After the election brought about another hung parliament, the incoming Government, however that is ultimately made up, will have a number of issues to address from an accountants’ point of view. Various bodies and individuals have been quick to express their views on what the profession wants to see from its new government.
On everyone’s wish list is tax. The UK tax system has for some time been viewed sceptically and negatively by the public, with corporate evasion or avoidance via loop holes a particular bone of contention. So after simplifying and restoring faith in the system, Making Tax Digital is high on the agenda for accountants, particularly with Brexit looming. There is some concern that there has been no official update on the initiative in a while and that the proposed 2019 deadline for its launch will now not be achievable.
IR35 is another area that needs simplifying or rethinking, many accountants believe. The latest amends were poorly received and may potentially spell the end for many contractors in the public sector due to the inequality with the current legislation, with the chief executive of the Association of Independent Professionals and the Self Employed saying that “damage control” is required. Given the number of self-employed individuals across the UK, it’s a huge area of consideration.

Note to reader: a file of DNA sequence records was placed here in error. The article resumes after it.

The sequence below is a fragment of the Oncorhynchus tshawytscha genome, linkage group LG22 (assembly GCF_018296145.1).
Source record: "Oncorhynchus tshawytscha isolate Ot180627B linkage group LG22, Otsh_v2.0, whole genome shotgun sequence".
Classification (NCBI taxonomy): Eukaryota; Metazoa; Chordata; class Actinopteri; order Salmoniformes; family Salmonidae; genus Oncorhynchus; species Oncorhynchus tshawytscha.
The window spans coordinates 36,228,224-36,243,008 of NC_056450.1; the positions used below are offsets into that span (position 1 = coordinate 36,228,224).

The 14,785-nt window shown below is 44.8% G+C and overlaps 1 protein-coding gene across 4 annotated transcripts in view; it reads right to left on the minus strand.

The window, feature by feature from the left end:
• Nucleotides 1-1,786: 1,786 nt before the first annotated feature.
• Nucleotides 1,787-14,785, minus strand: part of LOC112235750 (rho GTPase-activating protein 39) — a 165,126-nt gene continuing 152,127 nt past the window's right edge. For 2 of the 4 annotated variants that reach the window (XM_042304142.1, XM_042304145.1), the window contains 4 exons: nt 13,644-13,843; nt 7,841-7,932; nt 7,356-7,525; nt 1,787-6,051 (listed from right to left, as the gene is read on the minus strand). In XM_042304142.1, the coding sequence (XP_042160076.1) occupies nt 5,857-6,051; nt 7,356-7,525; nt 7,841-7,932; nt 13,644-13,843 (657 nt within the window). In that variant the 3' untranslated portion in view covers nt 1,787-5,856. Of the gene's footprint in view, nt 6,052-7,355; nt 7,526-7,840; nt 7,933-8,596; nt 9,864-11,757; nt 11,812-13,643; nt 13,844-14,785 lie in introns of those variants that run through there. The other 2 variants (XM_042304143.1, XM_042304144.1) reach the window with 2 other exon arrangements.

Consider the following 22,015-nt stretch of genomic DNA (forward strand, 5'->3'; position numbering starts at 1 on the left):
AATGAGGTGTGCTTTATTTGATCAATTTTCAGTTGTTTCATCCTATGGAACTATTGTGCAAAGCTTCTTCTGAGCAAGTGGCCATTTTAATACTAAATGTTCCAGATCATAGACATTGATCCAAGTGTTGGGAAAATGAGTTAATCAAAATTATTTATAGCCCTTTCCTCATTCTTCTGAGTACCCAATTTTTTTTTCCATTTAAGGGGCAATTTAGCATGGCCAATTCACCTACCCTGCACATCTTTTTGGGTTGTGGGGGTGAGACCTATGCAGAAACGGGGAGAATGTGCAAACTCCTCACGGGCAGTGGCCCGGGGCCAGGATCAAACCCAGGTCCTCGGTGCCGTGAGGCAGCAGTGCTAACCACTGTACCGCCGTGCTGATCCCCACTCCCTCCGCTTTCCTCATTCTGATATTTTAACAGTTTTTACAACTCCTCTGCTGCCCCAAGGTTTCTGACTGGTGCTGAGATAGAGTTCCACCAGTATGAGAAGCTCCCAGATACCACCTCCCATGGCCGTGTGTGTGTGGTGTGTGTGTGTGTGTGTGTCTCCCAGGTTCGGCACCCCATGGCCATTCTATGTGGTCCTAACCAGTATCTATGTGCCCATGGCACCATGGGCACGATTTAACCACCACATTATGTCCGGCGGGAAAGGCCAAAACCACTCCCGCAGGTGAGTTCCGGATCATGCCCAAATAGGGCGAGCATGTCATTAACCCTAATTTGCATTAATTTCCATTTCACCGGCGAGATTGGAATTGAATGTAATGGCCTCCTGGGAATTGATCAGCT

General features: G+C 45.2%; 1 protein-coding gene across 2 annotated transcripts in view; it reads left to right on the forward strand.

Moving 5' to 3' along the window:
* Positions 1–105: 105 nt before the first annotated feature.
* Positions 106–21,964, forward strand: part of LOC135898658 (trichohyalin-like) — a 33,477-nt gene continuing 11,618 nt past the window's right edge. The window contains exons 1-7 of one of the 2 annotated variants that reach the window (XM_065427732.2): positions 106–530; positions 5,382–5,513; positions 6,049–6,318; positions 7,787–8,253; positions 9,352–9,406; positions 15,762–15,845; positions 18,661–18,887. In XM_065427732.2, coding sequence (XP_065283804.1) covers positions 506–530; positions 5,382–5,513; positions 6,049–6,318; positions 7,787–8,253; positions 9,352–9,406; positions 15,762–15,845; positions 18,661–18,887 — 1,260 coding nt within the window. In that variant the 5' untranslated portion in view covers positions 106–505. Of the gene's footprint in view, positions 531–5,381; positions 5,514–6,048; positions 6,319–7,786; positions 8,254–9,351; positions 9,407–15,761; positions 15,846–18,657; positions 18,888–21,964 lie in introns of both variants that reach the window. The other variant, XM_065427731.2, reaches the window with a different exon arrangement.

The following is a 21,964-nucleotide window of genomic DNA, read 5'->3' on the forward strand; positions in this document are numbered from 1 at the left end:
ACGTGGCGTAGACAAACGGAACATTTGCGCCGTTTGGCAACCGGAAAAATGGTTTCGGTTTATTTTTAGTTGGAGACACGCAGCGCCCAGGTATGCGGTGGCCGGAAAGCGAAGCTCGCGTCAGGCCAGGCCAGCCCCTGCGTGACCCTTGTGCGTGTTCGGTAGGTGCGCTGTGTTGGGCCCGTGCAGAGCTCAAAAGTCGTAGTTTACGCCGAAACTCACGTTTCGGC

The lifeblood of the UK economy, SME’s need more support from a new government, according to many, including the ICAEW. Given more than 40% of SME’s in the capital would rather reverse the Brexit decision, in order to help them succeed, small businesses will need incentivising to start exporting. Easier access to finance and a simplified tax system will also help.
Another area to address that would support both SME’s and the self-employed (as well as make life easier for accountants) are late payments. With only half of invoices paid on time, businesses can be crippled and go under due to late payments. The government is planning to address this with a newly created position, which will hopefully make a difference.
And finally, the new government itself needs to be fit for purpose with the requisite financial management expertise and systems in-house. With the UK deficit growing and the complicated Brexit package to set out, it’s crucial that the government itself is ready for the task in hand.